I was not at surprised at the news of Robin Williams death as my husband told me over dinner. I too have hid my bouts of depression in humor to hide the pain.
As always when a famous person takes his life, the internet burst with the very broad advice for people who are depressed to talk with someone. Anyone.
What if you are that someone? Do you know what to say or do? Do you know, who among you are depressed?
As a tribute to our beloved +Robin Williams, we will discuss how you, the ones who do not suffer from depression can learn to spot the very subtle signs and to be the support your loved ones may be needing.
THEY WILL NOT ANNOUNCE IT
Your loved ones will very rarely call you one day and say, “Hey, guess what? I’m depressed, I need your help!” That person that you haven’t heard from who you lost their job three months ago? That person just may need that call from you. Or your friend that always seems to be online but won’t meet you for drinks, yes THAT person may need you to drive to their home for an actual visit.
DON’T IGNORE YOUR GUT
Sometimes you will get a feeling, a poke in your gut that something just isn’t right. You may not be able to explain it. Even when you ask your loved one if everything is ok, and they waive your genuine concerns away, ignore them and follow your spirit. You are having that feeling for a reason.
You may also ignore your gut when you see that your loved one has the trappings of visual success. You know that friend that has the MBA, the 95K job, new car and hot girl? The one you wish were you? These people who have high pressured jobs, family who depend on them, usually will never come out and say how awful they feel. They have to keep the image alive.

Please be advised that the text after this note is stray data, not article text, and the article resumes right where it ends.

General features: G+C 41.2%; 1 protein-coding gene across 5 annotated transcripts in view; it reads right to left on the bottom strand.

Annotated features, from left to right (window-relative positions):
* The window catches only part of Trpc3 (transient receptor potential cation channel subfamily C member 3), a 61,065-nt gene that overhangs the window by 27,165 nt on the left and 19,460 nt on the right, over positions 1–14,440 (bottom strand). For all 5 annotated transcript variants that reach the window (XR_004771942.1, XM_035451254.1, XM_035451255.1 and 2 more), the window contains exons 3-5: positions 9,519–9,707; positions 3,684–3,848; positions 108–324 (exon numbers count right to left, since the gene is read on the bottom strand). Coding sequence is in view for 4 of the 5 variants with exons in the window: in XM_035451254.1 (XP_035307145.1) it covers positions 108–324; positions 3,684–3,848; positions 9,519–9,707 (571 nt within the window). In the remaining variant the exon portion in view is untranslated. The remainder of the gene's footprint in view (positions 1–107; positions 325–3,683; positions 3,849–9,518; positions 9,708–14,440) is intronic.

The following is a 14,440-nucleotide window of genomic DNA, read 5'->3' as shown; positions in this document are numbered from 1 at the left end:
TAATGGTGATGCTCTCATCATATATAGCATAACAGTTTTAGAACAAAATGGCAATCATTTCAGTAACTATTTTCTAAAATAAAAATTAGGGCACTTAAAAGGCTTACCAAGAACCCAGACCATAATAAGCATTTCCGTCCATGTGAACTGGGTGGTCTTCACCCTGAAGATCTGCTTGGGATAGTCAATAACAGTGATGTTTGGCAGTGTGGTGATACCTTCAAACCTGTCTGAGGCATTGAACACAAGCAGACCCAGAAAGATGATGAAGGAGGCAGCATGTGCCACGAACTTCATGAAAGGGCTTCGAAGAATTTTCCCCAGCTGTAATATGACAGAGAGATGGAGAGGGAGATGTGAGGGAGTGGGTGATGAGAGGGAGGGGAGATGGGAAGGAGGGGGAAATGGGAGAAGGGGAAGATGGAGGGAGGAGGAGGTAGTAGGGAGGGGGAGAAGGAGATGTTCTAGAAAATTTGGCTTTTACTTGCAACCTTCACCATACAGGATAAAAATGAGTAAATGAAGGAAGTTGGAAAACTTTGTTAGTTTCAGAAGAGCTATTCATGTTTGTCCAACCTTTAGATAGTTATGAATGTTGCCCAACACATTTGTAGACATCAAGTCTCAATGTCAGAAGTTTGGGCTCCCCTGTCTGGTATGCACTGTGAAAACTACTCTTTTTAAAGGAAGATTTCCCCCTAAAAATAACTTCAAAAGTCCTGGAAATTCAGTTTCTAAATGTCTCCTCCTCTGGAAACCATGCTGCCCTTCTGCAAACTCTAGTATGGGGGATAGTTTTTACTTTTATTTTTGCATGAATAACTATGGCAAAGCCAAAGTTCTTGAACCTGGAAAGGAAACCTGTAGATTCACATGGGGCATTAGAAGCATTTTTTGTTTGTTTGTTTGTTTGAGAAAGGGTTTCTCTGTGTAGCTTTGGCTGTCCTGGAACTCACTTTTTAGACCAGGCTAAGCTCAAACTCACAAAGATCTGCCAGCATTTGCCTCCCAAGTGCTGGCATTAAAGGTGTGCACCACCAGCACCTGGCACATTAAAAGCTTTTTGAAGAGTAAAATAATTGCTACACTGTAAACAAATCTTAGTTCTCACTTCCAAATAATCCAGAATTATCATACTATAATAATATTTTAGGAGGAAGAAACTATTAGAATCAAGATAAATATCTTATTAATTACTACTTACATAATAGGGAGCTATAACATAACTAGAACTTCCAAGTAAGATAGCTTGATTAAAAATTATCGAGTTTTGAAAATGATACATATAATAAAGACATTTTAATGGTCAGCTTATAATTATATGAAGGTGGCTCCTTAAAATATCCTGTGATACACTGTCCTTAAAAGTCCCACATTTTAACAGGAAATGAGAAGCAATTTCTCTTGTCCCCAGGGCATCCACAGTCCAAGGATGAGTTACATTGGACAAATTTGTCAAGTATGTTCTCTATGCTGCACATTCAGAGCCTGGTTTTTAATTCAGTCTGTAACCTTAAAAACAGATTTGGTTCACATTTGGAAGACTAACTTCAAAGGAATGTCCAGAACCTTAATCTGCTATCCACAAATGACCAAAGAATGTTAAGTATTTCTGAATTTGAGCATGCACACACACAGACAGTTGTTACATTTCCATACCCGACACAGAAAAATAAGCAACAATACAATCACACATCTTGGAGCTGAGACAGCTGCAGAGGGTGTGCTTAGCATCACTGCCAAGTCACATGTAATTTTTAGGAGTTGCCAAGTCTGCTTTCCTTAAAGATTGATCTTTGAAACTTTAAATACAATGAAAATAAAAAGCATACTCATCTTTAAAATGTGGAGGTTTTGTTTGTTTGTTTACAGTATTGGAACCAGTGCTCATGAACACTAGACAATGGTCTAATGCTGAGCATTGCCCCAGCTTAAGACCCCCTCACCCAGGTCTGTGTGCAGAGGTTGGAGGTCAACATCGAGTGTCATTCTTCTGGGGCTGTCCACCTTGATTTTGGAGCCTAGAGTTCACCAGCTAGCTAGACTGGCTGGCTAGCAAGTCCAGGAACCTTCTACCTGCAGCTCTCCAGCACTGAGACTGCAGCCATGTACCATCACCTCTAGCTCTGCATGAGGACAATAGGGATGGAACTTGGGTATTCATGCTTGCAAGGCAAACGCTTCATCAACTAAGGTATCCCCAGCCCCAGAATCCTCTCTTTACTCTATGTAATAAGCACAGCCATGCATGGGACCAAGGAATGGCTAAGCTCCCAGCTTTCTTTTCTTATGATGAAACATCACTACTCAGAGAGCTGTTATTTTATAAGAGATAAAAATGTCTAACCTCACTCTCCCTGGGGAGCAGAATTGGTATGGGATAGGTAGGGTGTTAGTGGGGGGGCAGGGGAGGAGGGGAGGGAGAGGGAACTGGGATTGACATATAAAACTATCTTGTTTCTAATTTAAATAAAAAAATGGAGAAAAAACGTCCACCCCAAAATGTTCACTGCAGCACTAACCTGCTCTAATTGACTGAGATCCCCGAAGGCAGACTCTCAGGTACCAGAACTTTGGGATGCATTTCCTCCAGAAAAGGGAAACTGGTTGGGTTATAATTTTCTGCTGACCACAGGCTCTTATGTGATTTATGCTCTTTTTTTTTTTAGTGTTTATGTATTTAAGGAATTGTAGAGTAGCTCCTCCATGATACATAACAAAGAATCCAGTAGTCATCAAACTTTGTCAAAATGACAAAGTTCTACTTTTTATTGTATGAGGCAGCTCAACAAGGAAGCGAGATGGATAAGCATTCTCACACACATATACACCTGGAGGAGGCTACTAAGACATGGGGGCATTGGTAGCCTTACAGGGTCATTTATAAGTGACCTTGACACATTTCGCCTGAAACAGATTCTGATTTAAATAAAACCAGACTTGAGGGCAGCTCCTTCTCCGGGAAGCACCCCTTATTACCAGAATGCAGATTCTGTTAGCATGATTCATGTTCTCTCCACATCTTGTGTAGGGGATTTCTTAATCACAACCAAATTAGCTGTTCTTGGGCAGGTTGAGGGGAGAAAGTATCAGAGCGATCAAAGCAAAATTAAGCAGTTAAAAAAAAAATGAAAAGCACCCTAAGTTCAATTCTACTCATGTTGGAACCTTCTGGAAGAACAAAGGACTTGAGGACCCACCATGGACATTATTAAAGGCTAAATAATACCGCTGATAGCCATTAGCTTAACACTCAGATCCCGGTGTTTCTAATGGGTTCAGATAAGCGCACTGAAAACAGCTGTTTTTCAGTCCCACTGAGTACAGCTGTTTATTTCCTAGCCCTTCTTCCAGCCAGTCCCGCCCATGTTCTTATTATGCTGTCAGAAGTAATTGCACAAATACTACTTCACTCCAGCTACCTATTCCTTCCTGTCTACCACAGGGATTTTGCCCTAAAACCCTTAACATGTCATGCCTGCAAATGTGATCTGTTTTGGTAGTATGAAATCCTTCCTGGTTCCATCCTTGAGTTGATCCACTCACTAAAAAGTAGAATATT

KNOW WHAT TO SAY
Once you have decided that your friend may indeed be suffering from depression, knowing what to say is very important. Strongly bring home the fact that your friend is needed in your life. Be specific, tell them that you enjoy the movies with them, share a good memory with them, to reinforce that they are needed in this journey of life. If they are going through a difficult time, acknowledge that what they are going through, absolutely sucks, but you are there for them. If they share that they are on medication, reinforce that they are doing the right thing and that they are not crazy. Finally, suggest therapy because ultimately you are not a therapist. Offer to drive them, or hep find low cost clinics in the area. Often people are not aware that their job may offer therapy that is free and strictly confidential.
+Robin Williams left us a wonderful legacy of love and laughter, we here at Matriarch, send our heartfelt thanks to his family who shared him with the world.